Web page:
image by Stefan Baudy
Artist Julie Martin wrote in with the following question:
I am thinking of having prints made of some of my watercolor paintings and selling them on sites like Etsy. I’m not sure how to go about having prints made, as far as making it profitable. Any suggestions?
This is a great question Julie. Pricing is really tough, but you can figure it out!
I’ll try to break it down to the basics. Here’s what you need to consider.
1. Costs. You need to make back what you spent in making the art. This can include fixed costs like your office space, lighting, heating, etc. These costs must be spread out among the number of pieces you plan to sell on a monthly basis. For example, if your studio and rent together cost $1000 per month, and you plan on selling 10 prints per month, then you have $100 in costs for each print, before you ever count anything else. If you think you can sell 20 prints each month, then it’s only $50 per print.
Then there are your costs per painting, or variable costs. This includes your canvas, brushes, the paint you used, and the time you spent (yes, your time is a cost, unless you are working for free). These will vary based on how much paint you use, how big the canvas is, etc. These will be calculated on an individual basis (by painting/piece).
How much is your time worth? How much do you want to make? If you make $20 per hour, that’s about $40,000 per year. (Hint: You’re worth more than that.)
2. Goals. What are your painting goals? Are you trying to appear like you care what the art world thinks, or are you creating art for your buyers?
Also, how much money do you want to make? If your basic cost per painting is $50 for fixed costs plus $20 for materials, you will then add the 10 hours that it took you to paint the piece (that’s another $200). How many prints do you want to sell before you make that back? 20 prints? That’s $90 per print. (Then you sell the original for gobs of money.)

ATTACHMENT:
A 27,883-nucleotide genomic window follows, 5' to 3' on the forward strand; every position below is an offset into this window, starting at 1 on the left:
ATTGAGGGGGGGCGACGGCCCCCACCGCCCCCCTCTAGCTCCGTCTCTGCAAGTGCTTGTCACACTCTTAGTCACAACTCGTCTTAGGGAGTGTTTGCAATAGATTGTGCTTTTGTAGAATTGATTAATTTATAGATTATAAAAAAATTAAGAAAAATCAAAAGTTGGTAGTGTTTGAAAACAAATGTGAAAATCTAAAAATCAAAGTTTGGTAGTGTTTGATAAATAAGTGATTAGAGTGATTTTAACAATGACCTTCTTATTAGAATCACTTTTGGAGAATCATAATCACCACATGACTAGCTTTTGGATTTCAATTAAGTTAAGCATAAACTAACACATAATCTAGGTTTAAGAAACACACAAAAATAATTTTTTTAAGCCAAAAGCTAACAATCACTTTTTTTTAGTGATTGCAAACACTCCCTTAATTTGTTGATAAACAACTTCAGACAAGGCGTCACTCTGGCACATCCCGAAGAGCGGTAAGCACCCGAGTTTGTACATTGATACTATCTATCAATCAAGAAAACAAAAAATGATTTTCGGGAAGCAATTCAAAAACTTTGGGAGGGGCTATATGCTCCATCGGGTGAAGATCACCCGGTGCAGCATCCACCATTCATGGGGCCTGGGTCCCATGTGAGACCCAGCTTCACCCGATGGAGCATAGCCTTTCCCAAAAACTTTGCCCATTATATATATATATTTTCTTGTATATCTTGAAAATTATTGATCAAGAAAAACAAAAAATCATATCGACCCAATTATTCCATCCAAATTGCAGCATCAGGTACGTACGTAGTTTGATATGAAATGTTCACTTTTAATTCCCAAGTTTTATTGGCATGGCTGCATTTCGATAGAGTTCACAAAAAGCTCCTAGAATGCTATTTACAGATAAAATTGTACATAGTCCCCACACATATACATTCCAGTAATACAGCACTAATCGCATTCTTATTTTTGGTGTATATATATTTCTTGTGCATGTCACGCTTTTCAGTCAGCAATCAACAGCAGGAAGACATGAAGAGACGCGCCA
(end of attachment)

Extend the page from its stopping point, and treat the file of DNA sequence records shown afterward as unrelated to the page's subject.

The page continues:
3. Research. After you know your costs and goals, find out how much it costs to buy other artists’ work. Not just any artists, but look at artists who work in similar styles to you. Look at watercolors that are for sale on Etsy and see what the high, middle, and low prices are. Where do your paintings fit in? Is your work more like the high end or low end of the pricing structure?
4. Test. Pricing is as much of an art as it is a science. There’s no right or wrong way to do it, as long as you are making money. Price out a few pieces at a few different levels and see which ones sell the most or which ones end up being the most profitable.
Let me know how it goes! If anyone has had great experiences with pricing their art prints, I’d love to hear about it in the comments. Did I leave anything out?